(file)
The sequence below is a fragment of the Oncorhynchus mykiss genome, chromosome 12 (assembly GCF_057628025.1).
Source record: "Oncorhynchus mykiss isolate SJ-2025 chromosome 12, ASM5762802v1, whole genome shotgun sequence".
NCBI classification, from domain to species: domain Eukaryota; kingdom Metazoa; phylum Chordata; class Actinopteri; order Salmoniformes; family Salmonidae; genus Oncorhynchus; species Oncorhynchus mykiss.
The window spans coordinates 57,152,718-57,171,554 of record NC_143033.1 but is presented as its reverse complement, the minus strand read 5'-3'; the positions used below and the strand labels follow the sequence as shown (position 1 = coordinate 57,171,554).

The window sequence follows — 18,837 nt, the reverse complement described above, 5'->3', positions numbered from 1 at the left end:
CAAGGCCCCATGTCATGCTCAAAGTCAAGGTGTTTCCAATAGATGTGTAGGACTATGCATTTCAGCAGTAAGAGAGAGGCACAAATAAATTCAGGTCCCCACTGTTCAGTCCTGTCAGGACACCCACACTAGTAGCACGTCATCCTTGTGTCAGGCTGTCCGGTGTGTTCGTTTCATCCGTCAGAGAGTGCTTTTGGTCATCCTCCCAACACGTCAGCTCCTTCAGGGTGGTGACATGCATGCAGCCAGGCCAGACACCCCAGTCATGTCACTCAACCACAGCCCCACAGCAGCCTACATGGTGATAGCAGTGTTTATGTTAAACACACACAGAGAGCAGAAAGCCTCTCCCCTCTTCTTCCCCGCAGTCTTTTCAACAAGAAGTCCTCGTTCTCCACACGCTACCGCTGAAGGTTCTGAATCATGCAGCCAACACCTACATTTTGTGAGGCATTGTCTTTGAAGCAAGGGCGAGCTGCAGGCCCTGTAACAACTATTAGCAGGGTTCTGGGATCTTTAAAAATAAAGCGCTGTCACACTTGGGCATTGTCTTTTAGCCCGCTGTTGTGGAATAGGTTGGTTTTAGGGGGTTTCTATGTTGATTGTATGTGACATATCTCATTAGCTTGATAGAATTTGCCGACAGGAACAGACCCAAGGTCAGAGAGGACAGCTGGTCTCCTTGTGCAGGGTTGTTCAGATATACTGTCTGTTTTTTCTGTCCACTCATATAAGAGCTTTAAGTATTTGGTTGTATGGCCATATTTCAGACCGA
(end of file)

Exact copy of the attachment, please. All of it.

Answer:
The sequence below is a fragment of the Oncorhynchus mykiss genome, chromosome 12 (assembly GCF_057628025.1).
Source record: "Oncorhynchus mykiss isolate SJ-2025 chromosome 12, ASM5762802v1, whole genome shotgun sequence".
NCBI classification, from domain to species: domain Eukaryota; kingdom Metazoa; phylum Chordata; class Actinopteri; order Salmoniformes; family Salmonidae; genus Oncorhynchus; species Oncorhynchus mykiss.
The window spans coordinates 57,152,718-57,171,554 of record NC_143033.1 but is presented as its reverse complement, the minus strand read 5'-3'; the positions used below and the strand labels follow the sequence as shown (position 1 = coordinate 57,171,554).

The window sequence follows — 18,837 nt, the reverse complement described above, 5'->3', positions numbered from 1 at the left end:
CAAGGCCCCATGTCATGCTCAAAGTCAAGGTGTTTCCAATAGATGTGTAGGACTATGCATTTCAGCAGTAAGAGAGAGGCACAAATAAATTCAGGTCCCCACTGTTCAGTCCTGTCAGGACACCCACACTAGTAGCACGTCATCCTTGTGTCAGGCTGTCCGGTGTGTTCGTTTCATCCGTCAGAGAGTGCTTTTGGTCATCCTCCCAACACGTCAGCTCCTTCAGGGTGGTGACATGCATGCAGCCAGGCCAGACACCCCAGTCATGTCACTCAACCACAGCCCCACAGCAGCCTACATGGTGATAGCAGTGTTTATGTTAAACACACACAGAGAGCAGAAAGCCTCTCCCCTCTTCTTCCCCGCAGTCTTTTCAACAAGAAGTCCTCGTTCTCCACACGCTACCGCTGAAGGTTCTGAATCATGCAGCCAACACCTACATTTTGTGAGGCATTGTCTTTGAAGCAAGGGCGAGCTGCAGGCCCTGTAACAACTATTAGCAGGGTTCTGGGATCTTTAAAAATAAAGCGCTGTCACACTTGGGCATTGTCTTTTAGCCCGCTGTTGTGGAATAGGTTGGTTTTAGGGGGTTTCTATGTTGATTGTATGTGACATATCTCATTAGCTTGATAGAATTTGCCGACAGGAACAGACCCAAGGTCAGAGAGGACAGCTGGTCTCCTTGTGCAGGGTTGTTCAGATATACTGTCTGTTTTTTCTGTCCACTCATATAAGAGCTTTAAGTATTTGGTTGTATGGCCATATTTCAGACCGA